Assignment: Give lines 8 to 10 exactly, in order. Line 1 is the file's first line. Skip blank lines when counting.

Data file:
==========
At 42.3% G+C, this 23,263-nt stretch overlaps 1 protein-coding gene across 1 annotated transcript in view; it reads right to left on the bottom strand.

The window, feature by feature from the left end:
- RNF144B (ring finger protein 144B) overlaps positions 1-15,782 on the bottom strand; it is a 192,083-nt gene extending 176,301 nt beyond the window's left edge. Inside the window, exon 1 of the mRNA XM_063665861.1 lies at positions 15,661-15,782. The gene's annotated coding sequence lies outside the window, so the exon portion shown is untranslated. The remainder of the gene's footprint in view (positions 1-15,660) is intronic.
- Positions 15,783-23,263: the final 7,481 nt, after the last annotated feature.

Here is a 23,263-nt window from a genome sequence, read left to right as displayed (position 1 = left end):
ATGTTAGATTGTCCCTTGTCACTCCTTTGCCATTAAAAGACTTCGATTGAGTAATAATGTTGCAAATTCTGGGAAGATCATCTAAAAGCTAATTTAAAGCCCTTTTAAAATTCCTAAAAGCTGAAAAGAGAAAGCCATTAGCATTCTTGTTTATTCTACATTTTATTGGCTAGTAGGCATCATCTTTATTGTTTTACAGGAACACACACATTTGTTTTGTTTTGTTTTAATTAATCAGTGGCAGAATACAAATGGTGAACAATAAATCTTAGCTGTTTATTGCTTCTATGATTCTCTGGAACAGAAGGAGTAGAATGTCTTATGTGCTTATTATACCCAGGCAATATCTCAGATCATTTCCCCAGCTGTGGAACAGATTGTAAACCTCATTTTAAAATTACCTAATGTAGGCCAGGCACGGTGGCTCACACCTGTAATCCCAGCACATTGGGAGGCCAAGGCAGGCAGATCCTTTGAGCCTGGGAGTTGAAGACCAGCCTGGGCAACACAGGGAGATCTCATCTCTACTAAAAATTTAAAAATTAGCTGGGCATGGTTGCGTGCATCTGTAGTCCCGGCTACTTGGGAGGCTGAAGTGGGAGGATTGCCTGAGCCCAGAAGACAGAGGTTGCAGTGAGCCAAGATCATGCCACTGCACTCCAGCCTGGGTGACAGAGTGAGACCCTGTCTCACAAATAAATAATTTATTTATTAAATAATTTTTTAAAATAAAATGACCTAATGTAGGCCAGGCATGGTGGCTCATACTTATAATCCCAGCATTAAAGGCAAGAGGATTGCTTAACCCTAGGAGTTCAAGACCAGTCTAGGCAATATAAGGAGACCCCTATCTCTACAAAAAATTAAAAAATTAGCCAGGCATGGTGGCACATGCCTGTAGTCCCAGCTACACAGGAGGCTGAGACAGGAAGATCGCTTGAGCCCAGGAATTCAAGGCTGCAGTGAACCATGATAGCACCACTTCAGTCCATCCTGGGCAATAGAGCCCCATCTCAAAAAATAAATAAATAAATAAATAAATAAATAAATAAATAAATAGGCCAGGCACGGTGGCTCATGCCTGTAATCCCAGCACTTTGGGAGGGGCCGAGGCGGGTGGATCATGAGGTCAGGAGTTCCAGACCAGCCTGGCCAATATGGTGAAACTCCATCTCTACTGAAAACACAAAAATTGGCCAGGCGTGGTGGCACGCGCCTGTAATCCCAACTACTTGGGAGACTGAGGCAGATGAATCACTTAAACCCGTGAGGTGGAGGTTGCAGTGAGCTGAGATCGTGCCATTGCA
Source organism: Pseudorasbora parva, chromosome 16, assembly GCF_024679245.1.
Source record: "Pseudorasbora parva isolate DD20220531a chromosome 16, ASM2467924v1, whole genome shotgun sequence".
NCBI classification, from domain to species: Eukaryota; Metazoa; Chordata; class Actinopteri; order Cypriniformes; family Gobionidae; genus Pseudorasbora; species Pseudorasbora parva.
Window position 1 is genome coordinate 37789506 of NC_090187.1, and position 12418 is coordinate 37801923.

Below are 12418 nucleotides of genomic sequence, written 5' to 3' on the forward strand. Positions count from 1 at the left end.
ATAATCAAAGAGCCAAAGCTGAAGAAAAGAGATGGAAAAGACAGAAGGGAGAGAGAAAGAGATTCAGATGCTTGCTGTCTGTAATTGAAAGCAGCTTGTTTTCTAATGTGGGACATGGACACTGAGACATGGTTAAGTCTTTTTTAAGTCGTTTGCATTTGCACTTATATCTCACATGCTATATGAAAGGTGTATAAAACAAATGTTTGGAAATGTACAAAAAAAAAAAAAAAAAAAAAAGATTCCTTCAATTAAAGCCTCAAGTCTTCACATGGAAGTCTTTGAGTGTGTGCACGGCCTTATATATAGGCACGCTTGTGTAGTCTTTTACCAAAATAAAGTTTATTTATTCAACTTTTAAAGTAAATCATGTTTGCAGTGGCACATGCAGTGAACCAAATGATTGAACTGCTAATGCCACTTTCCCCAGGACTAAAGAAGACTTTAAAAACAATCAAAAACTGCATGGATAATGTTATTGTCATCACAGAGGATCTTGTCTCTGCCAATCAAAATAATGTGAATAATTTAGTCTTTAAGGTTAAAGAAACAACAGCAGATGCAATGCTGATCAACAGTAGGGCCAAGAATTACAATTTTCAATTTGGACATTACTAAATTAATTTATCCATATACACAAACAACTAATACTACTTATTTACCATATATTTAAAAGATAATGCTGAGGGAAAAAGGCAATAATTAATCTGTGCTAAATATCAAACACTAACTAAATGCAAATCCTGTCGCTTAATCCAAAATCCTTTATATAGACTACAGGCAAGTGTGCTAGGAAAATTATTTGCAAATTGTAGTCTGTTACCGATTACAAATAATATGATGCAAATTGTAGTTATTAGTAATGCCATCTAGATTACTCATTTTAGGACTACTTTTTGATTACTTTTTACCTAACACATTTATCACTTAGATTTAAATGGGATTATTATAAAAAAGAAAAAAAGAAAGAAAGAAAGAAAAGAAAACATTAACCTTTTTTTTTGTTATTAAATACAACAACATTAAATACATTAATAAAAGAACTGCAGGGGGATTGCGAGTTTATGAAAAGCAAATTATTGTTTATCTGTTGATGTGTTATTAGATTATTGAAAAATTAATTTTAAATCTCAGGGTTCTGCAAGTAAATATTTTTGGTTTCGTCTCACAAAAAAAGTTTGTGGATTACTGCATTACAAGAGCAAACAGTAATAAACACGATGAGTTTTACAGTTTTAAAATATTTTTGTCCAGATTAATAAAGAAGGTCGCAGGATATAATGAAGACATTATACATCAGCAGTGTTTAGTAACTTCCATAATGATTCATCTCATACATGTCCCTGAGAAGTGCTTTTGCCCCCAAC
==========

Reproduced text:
Source record: "Pseudorasbora parva isolate DD20220531a chromosome 16, ASM2467924v1, whole genome shotgun sequence".
NCBI classification, from domain to species: Eukaryota; Metazoa; Chordata; class Actinopteri; order Cypriniformes; family Gobionidae; genus Pseudorasbora; species Pseudorasbora parva.
Window position 1 is genome coordinate 37789506 of NC_090187.1, and position 12418 is coordinate 37801923.